Rome during the holidays


Between Christmas, New Year’s Eve and Epiphany, there is a lot going on in Rome during the winter months. The city is arguably the capital of Christianity and, as such, finely ties in the different holidays to their religious roots. Around Christmas, the main type of decorations you’ll encounter is the presepe – the creche or nativity scene. You’ll practically find one in every church, square, and shop. The most elaborate presepi can be found in places such as Piazza del Popolo, where hundreds of nativity scenes are on display, and Piazza Navona, which becomes a Christmas market for the season and features a life-size nativity scene.

In addition to what takes place in the city itself, one advantage of being in Rome for Christmas is that you can easily participate in the activities in Vatican City. Hallmarks of those celebrations include the Pope’s midnight mass on Christmas Eve, a huge Christmas tree in St Peter’s Square and the life-size nativity scene in front of the basilica.

Then it’s on to New Year’s Eve celebrations in Rome with La Festa di San Silvestro. On December 31, families and friends gather for a huge dinner that traditionally includes lentils and Zampone, a type of pork sausages. The meal is meant to symbolize good fortune for the upcoming year and it also energizes you for what’s next. People gather in public squares to dance, drink and ring in the New Year. The party lasts throughout the night with people retiring to bed only in the morning of Il Capodanno, New Year’s Day.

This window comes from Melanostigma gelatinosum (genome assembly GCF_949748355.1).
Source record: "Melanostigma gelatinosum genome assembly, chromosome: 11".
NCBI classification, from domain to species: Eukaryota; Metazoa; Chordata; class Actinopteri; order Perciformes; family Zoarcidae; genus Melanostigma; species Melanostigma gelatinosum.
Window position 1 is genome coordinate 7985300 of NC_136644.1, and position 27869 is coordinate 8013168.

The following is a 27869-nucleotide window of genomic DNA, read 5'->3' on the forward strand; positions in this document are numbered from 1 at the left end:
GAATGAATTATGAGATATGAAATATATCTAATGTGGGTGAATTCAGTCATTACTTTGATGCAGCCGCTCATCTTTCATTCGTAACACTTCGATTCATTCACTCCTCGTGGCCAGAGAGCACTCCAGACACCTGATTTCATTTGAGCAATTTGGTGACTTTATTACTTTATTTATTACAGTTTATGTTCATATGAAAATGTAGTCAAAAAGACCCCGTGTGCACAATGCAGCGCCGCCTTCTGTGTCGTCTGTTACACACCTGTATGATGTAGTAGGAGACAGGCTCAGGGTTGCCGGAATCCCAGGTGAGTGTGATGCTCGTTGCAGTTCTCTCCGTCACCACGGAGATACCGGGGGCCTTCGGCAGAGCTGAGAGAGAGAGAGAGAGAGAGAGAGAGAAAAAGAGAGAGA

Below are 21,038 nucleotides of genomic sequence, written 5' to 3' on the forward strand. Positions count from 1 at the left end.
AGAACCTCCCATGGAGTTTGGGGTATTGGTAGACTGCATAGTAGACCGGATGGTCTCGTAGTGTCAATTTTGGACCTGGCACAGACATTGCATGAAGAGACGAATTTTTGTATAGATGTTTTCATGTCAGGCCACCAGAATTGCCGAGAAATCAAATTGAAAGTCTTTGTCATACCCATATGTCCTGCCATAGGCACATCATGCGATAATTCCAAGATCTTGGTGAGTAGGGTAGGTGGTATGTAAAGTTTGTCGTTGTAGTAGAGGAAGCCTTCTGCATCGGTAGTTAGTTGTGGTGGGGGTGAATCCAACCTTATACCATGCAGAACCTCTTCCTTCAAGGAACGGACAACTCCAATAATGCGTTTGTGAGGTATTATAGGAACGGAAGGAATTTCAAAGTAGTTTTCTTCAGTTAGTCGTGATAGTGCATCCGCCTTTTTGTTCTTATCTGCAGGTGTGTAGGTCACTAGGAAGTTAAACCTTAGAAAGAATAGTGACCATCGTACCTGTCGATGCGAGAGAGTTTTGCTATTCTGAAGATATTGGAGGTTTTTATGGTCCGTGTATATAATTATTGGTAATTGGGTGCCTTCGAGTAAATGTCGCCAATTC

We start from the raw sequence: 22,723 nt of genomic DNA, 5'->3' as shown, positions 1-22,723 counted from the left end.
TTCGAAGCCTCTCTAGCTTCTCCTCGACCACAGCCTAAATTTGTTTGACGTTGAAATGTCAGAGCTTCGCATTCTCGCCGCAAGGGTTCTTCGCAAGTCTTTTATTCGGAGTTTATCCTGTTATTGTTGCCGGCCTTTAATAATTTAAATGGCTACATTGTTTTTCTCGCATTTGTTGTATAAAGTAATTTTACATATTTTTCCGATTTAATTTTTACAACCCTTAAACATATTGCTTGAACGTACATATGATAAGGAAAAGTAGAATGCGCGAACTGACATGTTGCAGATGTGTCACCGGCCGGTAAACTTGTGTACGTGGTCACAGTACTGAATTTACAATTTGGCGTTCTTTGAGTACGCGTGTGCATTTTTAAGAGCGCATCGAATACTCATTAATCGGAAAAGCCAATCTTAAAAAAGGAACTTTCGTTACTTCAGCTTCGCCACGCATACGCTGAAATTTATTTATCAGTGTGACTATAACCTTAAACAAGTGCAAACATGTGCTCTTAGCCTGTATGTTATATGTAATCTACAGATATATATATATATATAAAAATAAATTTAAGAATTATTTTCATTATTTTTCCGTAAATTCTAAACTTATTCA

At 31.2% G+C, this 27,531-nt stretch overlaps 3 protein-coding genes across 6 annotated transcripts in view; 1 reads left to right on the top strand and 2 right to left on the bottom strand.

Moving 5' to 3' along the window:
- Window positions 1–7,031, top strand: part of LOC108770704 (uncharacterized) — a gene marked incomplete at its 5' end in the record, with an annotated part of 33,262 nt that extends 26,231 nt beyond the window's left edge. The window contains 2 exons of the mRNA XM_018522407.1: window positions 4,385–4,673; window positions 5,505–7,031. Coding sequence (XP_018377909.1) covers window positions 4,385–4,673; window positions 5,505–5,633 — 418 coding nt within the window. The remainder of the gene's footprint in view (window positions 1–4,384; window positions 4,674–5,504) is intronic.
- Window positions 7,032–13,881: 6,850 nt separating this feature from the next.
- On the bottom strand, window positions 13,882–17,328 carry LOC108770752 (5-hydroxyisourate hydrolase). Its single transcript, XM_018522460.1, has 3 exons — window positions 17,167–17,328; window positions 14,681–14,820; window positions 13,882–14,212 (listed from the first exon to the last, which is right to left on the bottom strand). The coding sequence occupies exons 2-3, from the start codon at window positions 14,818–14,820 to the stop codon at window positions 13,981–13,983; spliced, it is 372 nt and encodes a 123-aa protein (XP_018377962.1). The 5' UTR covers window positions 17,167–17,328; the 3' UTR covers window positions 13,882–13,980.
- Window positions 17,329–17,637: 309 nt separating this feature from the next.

The end of the holiday season officially falls on January 6, during Epiphany. This holiday commemorates the day Three Wise Men brought gifts for Baby Jesus, according to Catholic traditions. Hundreds of people replicate this event by dressing up in medieval costumes and walking up to the Vatican, carrying gifts for the Pope who welcomes them with a morning mass. The more secular tradition on January 6 is that of La Befana, an ugly witch who fills Christmas stockings with sweets for good children and coal for bad children. Many people also use this date for gift exchange instead of December 25, so don’t be disappointed if by Christmas day your host has not placed a wrapped box bearing your name under the tree.

Travel by train to Rome and other cities in Italy, where you can expect to experience new holiday traditions. Trenitalia train tickets can be purchased for travel between any domestic destination and are conveniently available as e-tickets.

This entry was posted by Ruben on December 6th, 2013, and is filed under Europe,Italy. Follow any responses to this post through RSS 2.0. You can leave a response or trackback from your own site.
Designed by: Impromptu Solutions